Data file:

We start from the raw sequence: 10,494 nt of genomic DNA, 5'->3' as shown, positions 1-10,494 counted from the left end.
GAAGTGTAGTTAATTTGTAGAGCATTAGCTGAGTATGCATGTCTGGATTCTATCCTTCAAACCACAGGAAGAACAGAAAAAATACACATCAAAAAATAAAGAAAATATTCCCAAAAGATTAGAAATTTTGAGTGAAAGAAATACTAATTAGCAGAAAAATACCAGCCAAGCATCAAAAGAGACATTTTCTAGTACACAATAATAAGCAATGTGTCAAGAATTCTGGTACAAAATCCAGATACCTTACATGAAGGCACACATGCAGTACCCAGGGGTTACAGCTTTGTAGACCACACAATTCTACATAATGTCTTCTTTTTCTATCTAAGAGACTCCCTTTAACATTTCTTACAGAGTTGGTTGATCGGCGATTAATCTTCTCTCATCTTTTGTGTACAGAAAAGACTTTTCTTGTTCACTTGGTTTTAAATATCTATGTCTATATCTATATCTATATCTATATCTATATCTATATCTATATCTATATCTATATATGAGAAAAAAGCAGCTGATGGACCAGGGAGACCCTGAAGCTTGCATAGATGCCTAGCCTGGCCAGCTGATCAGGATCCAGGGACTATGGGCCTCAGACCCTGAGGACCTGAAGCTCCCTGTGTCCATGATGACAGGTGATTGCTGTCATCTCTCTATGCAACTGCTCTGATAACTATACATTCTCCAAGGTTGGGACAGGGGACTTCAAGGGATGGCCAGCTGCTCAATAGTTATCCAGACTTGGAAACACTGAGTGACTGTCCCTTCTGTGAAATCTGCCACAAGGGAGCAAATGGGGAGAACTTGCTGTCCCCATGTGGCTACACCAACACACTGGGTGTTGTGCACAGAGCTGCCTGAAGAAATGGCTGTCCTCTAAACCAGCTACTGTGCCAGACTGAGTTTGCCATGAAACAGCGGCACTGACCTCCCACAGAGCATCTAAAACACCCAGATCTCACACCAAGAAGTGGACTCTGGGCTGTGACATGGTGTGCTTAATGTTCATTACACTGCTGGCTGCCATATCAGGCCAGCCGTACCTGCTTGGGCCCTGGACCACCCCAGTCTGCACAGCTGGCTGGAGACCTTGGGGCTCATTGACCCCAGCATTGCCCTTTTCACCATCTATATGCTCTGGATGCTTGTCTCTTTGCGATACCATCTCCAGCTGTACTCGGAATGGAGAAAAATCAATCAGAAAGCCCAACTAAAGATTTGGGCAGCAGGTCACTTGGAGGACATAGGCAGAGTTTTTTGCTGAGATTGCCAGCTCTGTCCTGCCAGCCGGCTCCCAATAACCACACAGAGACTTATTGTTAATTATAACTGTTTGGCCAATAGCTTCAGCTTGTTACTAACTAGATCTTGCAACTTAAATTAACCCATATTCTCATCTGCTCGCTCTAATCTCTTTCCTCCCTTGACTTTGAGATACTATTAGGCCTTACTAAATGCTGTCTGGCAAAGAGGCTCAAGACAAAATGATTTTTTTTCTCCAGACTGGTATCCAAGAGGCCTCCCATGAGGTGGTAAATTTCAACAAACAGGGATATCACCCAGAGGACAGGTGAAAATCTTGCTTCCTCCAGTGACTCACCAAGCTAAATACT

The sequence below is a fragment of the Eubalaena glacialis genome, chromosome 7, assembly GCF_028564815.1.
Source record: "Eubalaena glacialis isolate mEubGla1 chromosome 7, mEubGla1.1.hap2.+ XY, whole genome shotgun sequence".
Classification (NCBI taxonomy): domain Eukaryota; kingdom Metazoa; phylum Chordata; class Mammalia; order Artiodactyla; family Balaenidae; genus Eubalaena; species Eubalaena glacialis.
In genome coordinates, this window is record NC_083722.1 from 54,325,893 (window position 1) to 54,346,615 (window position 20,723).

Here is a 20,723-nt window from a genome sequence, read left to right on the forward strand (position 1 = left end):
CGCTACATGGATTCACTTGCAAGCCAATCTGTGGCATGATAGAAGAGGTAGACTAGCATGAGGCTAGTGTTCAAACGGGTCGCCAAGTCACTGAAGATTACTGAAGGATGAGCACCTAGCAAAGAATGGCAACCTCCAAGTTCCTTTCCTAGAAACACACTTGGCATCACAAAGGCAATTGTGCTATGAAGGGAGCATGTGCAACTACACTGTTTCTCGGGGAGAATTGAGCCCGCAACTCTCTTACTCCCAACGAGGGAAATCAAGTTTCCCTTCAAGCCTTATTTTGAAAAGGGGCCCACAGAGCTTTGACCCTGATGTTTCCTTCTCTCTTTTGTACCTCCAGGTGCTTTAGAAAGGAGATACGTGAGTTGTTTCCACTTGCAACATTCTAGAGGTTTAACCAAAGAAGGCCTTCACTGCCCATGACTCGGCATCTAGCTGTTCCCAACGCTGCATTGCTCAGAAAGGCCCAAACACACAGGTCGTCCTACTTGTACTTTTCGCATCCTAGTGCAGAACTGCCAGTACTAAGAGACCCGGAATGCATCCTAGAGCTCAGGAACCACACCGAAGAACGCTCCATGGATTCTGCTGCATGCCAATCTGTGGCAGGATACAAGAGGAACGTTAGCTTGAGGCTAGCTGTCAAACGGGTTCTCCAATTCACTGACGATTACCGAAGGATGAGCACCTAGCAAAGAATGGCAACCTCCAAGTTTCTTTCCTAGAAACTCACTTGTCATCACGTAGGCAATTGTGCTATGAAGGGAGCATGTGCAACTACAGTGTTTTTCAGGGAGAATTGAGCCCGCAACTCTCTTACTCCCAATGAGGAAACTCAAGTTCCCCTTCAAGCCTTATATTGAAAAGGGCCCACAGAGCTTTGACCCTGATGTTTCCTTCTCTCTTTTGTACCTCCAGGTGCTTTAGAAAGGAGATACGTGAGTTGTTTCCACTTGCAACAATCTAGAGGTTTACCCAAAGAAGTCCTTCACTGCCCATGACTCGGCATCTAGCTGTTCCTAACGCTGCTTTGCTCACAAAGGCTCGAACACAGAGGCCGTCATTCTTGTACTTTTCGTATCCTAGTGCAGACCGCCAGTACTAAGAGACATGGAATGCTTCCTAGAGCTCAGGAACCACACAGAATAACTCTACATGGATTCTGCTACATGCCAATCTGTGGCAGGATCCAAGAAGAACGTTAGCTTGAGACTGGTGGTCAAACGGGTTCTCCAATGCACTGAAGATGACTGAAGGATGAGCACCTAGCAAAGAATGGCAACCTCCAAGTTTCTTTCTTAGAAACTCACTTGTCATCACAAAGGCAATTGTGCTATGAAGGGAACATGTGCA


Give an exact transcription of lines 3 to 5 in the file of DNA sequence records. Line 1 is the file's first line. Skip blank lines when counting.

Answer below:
The sequence below is a fragment of the Eubalaena glacialis genome, chromosome 7, assembly GCF_028564815.1.
Source record: "Eubalaena glacialis isolate mEubGla1 chromosome 7, mEubGla1.1.hap2.+ XY, whole genome shotgun sequence".
Classification (NCBI taxonomy): domain Eukaryota; kingdom Metazoa; phylum Chordata; class Mammalia; order Artiodactyla; family Balaenidae; genus Eubalaena; species Eubalaena glacialis.